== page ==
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Modern Challenges for Early-Phase Clinical Trial Design and Biomarker Discovery in Metastatic Non-Small-Cell Lung Cancer

Therapeutic Science & Strategy Unit, IQVIA, 20124 Milan, Italy
Medical Oncology, Department of Medicine, University of Verona, Azienda Ospedaliera Universitaria Integrata (AOUI) di Verona, 37100 Verona, Italy
Department of Woman and Child Health and Public Health, Woman Health Area, Fondazione Policlinico Universitario A. Gemelli IRCCS, 00100 Rome, Italy
Comprehensive Cancer Center, Fondazione Policlinico Universitario Agostino Gemelli IRCCS, 00100 Rome, Italy
Department of Translational Medicine and Surgery, Università Cattolica del Sacro Cuore, 00100 Rome, Italy
Scientific Directorate, Fondazione Policlinico Universitario Agostino Gemelli IRCCS, 00100 Rome, Italy
Author to whom correspondence should be addressed.
J. Mol. Pathol. 2021, 2(3), 207-222;
Submission received: 13 May 2021 / Revised: 18 June 2021 / Accepted: 18 June 2021 / Published: 23 June 2021
(This article belongs to the Special Issue Molecular Pathology in Solid Tumors)


Oncology research has changed extensively due to the possibility to categorize each cancer type into smaller subgroups based on histology and particularly on different genetic alterations due to their heterogeneity. The consequences of this heterogeneity are particularly evident in the management of metastatic non-small-cell lung cancer (NSCLC). This review will discuss the benefits and challenges of incorporating precision medicine into early- through late-phase metastatic NSCLC clinical trials, discussing examples of drug development programs in oncogene- and non-oncogene-addicted NSCLC. The experiences of clinical development of crizotinib, gefitinib and osimertinib are depicted showing that when a targeted drug is administrated in a study population not selected by any biomarker, trials could produce negative results. However, the early detection of biomarker-driven biology helps to obtain a greater benefit for a selected population and can reduce the required time for drug approval. Early clinical development programs involving nivolumab, pembrolizumab and avelumab, immune checkpoint inhibitors, taught us that, beyond safety and activity, the optimal selection of patients should be based on pre-specified biomarkers. Overall, the identification of predictive biomarkers is one of the greatest challenges of NSCLC research that should be optimized with solid methodological trial designs to maximize the clinical outcomes.

1. Introduction

In oncology research, the clinical trials can fail more frequently than in any other diseases [1]. Despite most phase 3 trials being designed based on robust previous data sets, many fail to reach the primary endpoint after many years of work and high investments [2,3]. Thus, it is of paramount importance to understand why the results of these phase 3 trials were not as expected. A possible explanation could be the high heterogeneity that characterized each cancer type, both in inter-patients and intra-patient settings.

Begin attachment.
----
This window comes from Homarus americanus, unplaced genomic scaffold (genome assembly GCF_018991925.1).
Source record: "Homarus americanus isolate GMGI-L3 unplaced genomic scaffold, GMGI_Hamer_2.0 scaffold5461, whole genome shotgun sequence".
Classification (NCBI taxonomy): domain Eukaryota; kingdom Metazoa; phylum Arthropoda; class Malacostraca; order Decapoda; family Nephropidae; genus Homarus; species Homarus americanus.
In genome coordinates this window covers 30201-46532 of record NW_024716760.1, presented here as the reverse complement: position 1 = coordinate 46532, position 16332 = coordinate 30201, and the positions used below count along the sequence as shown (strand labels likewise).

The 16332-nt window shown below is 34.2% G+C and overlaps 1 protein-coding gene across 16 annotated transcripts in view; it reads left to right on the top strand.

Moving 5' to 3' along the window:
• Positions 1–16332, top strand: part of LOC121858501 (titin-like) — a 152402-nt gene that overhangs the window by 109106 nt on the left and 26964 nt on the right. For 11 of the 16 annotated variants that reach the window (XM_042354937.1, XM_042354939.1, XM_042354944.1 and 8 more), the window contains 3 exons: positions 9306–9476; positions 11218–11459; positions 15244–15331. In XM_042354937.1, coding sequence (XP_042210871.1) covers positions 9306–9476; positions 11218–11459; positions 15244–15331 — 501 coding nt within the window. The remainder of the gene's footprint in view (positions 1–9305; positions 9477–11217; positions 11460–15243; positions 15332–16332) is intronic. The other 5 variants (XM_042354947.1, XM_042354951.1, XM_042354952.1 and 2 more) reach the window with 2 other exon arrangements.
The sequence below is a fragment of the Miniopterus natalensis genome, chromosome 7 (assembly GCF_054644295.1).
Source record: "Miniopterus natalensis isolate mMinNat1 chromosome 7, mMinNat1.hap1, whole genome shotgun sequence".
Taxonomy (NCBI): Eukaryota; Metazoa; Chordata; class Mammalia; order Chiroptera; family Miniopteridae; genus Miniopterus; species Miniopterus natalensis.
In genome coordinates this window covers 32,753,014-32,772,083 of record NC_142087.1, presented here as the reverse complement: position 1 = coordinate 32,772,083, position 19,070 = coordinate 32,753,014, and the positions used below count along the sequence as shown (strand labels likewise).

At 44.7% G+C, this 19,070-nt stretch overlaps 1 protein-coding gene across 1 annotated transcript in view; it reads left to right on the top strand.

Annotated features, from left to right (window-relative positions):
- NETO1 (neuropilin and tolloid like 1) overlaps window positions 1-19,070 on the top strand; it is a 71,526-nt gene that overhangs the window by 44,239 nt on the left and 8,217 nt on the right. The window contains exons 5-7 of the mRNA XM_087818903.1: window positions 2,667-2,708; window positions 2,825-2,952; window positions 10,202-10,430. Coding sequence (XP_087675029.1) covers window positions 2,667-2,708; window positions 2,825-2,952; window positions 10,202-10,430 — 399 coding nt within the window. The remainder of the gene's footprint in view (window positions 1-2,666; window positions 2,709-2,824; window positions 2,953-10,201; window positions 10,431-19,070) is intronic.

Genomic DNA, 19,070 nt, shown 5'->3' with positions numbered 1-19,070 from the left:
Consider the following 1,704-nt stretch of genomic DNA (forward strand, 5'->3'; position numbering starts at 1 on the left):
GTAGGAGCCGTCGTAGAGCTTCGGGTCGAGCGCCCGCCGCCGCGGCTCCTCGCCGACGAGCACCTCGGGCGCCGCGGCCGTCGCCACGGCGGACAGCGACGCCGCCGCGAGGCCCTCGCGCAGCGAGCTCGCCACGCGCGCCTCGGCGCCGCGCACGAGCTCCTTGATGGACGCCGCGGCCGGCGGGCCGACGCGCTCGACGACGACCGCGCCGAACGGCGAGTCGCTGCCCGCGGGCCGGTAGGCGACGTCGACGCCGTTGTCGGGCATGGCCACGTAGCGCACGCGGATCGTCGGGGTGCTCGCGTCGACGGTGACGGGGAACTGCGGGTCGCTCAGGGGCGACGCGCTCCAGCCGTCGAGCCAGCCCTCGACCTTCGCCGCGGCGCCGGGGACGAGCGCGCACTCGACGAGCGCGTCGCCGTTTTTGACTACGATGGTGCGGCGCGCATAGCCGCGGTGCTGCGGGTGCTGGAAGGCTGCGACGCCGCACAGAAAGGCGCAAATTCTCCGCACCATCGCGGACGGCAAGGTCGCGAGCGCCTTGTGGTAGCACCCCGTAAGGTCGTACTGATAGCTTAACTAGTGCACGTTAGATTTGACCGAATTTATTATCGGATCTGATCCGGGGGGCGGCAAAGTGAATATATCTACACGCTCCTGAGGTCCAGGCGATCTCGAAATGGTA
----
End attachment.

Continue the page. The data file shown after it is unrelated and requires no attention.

In the last few years, the oncology research has deeply changed due to the possibility to categorize each cancer type in smaller subgroups based on histology and particularly on different genetic alterations due to their heterogeneity. These led to a different reclassification of these diseases and each subgroup is characterized by different prognosis and responses to both standard and targeted treatments [4,5].
The consequences of this heterogeneity are particularly evident in the management of metastatic non-small-cell lung cancer (NSCLC). The treatment of this disease passed from a “one size fits all” model to steps towards the “precision medicine” which can be defined as the right drug to the right patient at the right moment [6]. For instance, when approaching first-line treatment of metastatic NSCLC, to know the following biomarkers panel status is mandatory in order to address the best treatment approach: epidermal growth factor receptor (EGFR), B-Raf proto-oncogene, serine/threonine kinase (BRAF) V600E and MET exon 14 skipping mutations, anaplastic lymphoma kinase (ALK), proto-oncogene tyrosine-protein kinase ROS (ROS1) and rearranged during transfection (RET) rearrangements, which are overall detected in about 25% of lung adenocarcinoma Caucasian patients who benefit from specific inhibitors. These subgroups of patients define the oncogene-addicted NSCLC. Another subgroup can be selected by the PD-L1 (programmed death ligand-1) tumor proportion score (TPS) expression > 50%, detected in about 25-30% of non-oncogene-addicted NSCLC patients, which identifies the cases which can benefit from first-line single-agent pembrolizumab, an immunoglobulin (Ig) G4 anti-programmed cell death-1 (PD-1) monoclonal antibody (mAb) [7].
At times, the genomic aberrations are not cancer-specific, but can be detected in many types of cancers in which the same activity but also the same sensitivity to specific inhibitors occur. This is the case with neurotrophic tyrosine receptor kinase (NTRK) fusions, which are oncogenic drivers of various adult and pediatric malignancies. In this context, the identification of tumors harboring NTRK fusions is crucial, considering that the Food and Drug Administration (FDA) granted the approval as being tumor-agnostic for the first-generation TRK inhibitors, larotrectinib and entrectinib, for the treatment of these cancers in 2018 and 2019, respectively [8].